Rock

The band that Neil Peart considered a rock “Corporation”

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From the outset, Rush was a band that prioritized musical exploration over commercial success. This Canadian trio was renowned for their willingness to dive into various genres, always eager to see how far they could stretch the boundaries of traditional rock. Neil Peart’s arrival marked a pivotal shift towards a more progressive sound, despite the band’s growing popularity and the challenges of finding touring partners.

Initially inspired by blues rock akin to 1960s British bands, Rush’s evolution into progressive rock was significantly influenced by Peart’s lyrical and musical contributions. Meanwhile, in New York, Kiss was cultivating a reputation for their theatrical performances and elaborate stage makeup, quickly becoming one of the most exciting live acts.

Despite the stark contrast between Rush’s progressive style and Kiss’s hard rock spectacle, Gene Simmons saw potential in Rush, inviting them to open for Kiss on their Canadian tour. This opportunity introduced Rush to larger audiences and allowed them to showcase their complex take on rock music on a grand scale. Peart appreciated the chance Kiss gave them and held fond memories of the experience, noting Kiss’s efficiency and business acumen.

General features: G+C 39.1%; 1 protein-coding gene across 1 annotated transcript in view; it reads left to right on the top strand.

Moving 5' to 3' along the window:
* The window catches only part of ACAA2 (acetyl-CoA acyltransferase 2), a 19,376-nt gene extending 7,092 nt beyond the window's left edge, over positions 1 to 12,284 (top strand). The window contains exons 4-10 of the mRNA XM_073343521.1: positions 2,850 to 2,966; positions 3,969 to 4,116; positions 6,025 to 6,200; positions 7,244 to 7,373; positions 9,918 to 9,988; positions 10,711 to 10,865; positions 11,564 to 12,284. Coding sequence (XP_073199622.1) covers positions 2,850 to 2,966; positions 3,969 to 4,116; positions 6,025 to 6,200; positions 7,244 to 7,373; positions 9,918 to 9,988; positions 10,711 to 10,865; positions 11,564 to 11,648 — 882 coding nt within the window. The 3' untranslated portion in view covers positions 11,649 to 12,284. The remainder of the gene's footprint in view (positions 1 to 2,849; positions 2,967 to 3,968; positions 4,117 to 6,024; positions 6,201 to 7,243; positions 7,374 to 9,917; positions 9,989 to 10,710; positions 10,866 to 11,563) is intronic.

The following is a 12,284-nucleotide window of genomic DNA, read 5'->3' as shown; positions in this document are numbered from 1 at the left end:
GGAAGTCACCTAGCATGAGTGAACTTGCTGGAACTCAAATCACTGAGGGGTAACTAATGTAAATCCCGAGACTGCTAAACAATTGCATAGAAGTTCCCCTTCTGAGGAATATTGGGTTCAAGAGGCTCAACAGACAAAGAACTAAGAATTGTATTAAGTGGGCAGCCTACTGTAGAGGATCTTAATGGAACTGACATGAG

Peart observed that Kiss operated more like a corporate entity, with Simmons and Paul Stanley meticulously planning their path to success. He felt that Ace Frehley and Peter Criss, though more emotionally invested, were eventually worn down by the band’s business-first mentality.

As Rush continued to grow, they remained committed to their artistic vision, even as their experiments with albums like Caress of Steel left some, including Stanley, questioning their direction. However, Rush persisted, finding their stride with albums such as 2112, which solidified their place in rock history.

Peart, with a hint of satire, referenced Kiss’s commercial approach in ‘The Spirit of Radio,’ critiquing the formulaic interactions that seemed more focused on sales than genuine connection. Unlike Kiss, who aimed to captivate audiences through spectacle, Rush believed in the power of musical integrity and pushing creative limits, trusting that their fans would embrace their adventurous spirit.

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